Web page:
Augusta County: Adam Wise Kersh to George P. Kersh,
March 1, 1862
Kersh tells about a southerner who has turned to guiding Federal troops through his native Virginia.
George P. Kersh
March 1st, 1862
Camp Alleghehany, Pochohontas, VA
Sir I and Fry received the letter you sent us on the 25th February and was glad to hear from you all at home. I would have answered you letter sooner but did not feel well enough. I have had the jaundice working on me for about eight days now which makes me feel very lowlifed and mean. they have come out on me now. I look about as yellow as a pumpkin. I feel better now since they have come out on me. You were speaking of reenlisting. I have not reenlisted yet nor none of our company have yet. it is a heap talk in the regiment about reenlisting. I have come to the conclusion to wait awhile and see how I get along with my first twelve months before I reenlist. As to the property Mother has left I have nothing to say one way or another. any way that suits you all will suit me. We had a false alarm here on the 22nd of Feb. about fifteen yanks and old slaten the Yankees pilot come up to Wilfongs about 12 o clock in the night and swore that the rebels would be driven out of camp in a few hours then went away and when they got out of sight Wilfong brought the news to camp. we were rousted out about half past one and waited with expectation till day but they never come. This man slaten lived about three miles from our camp is a union man and is well acquainted through all these mountains joined the army on cheat [Cheat Mountain] and is their pilot. General Johnson offered five hundred dollars and his freedom from Military duty to any man that would bring old slaten to him dead or alive. on the 27th we had another false alarm. we were ordered to the ditches about 8 o clock in the night. what caused this false alarm was two of our men went down the Greenbrier River road after whiskey. one got drunk. his companion got him as far back as he could thinking to get him back to camp but could not which detained him till after night. he lost his way come to the pickets. they fired on him taking him to be the Yankees. he fired five times at our pickets with a revolver in return. our pickets fell back to the next post at wilfongs. this man they took to be the Yankees come to wilfongs got his supper. Scouts were sent out to see if the Yankees were coming found this man at Wilfongs and he told them all about it. They put him in the guardhouse. I dont know what they will do with him. we stayed in the ditches about two hours. it was as cold as thunder two. then returned to our quarters.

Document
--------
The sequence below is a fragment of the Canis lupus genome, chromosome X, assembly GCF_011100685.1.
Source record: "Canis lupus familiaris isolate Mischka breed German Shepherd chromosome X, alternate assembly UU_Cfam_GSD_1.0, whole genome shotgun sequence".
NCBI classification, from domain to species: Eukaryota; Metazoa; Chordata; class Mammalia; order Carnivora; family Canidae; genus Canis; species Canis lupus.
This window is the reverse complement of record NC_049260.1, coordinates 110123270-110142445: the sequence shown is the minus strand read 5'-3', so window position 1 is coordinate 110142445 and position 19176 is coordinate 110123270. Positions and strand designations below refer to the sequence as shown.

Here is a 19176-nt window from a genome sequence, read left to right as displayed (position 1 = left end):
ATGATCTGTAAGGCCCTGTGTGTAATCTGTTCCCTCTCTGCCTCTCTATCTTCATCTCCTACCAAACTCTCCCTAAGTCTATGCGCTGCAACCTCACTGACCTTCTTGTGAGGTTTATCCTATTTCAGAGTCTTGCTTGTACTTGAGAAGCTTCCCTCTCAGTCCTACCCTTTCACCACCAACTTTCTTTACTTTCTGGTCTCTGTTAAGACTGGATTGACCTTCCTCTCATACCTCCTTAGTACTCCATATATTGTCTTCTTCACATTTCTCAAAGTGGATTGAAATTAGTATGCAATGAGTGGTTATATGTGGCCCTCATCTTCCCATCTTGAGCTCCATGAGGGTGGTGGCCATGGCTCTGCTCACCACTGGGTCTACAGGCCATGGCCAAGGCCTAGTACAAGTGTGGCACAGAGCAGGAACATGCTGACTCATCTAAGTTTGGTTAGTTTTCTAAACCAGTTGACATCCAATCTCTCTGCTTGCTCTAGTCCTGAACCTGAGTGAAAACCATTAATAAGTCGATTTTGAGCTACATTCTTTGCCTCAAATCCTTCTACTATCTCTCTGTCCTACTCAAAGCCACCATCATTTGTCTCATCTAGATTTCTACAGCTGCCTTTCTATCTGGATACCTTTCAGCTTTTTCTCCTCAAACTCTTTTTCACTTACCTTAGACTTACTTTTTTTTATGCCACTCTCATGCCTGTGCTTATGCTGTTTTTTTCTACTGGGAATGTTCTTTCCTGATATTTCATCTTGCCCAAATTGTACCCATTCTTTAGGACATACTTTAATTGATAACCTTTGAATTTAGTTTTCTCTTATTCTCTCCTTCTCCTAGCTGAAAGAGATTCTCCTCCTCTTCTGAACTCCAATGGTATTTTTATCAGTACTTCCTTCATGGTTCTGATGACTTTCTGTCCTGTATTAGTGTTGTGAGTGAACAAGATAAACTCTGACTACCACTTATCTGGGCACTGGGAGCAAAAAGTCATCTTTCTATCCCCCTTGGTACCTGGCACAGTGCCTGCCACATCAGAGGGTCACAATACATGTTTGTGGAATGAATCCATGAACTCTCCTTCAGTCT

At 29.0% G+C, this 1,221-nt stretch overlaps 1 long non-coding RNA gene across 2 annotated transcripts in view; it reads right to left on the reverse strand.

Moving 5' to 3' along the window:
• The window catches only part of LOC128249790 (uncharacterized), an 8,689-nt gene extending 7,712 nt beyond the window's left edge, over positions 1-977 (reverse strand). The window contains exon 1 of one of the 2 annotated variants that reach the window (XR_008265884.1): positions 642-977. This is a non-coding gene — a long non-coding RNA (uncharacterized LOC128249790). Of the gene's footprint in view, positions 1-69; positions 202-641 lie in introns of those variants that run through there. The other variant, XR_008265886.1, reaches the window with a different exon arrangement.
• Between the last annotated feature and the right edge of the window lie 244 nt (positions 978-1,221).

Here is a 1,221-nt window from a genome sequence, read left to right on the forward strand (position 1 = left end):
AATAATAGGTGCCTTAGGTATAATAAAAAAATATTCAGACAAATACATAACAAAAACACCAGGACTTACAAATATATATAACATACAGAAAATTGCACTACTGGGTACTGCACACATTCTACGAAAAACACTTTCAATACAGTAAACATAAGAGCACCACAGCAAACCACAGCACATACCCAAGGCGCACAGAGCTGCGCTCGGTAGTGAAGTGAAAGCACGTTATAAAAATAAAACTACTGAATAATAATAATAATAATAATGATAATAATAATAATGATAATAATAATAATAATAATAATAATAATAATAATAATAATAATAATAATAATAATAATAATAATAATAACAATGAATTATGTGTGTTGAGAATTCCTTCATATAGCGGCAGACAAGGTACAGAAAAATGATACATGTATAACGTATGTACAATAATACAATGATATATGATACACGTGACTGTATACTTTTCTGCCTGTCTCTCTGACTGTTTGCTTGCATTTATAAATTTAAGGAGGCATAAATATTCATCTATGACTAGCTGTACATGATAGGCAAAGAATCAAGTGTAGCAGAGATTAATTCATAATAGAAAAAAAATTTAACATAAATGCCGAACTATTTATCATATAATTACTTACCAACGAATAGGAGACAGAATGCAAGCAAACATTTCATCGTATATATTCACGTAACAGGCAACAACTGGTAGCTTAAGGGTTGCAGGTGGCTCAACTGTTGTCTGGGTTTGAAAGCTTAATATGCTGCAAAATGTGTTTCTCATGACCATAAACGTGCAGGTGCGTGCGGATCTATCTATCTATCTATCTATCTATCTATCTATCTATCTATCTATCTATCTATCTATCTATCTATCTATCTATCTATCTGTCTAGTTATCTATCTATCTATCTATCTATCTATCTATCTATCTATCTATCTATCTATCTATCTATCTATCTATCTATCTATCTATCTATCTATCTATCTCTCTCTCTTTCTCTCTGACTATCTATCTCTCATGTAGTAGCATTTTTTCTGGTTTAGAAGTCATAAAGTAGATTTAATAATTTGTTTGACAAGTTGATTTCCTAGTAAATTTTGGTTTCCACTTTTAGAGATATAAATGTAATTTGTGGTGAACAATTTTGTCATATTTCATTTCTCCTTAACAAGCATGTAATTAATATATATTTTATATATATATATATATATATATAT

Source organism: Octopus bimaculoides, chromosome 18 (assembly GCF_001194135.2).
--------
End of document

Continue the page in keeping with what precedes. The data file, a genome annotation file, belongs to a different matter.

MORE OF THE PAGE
A W Kersh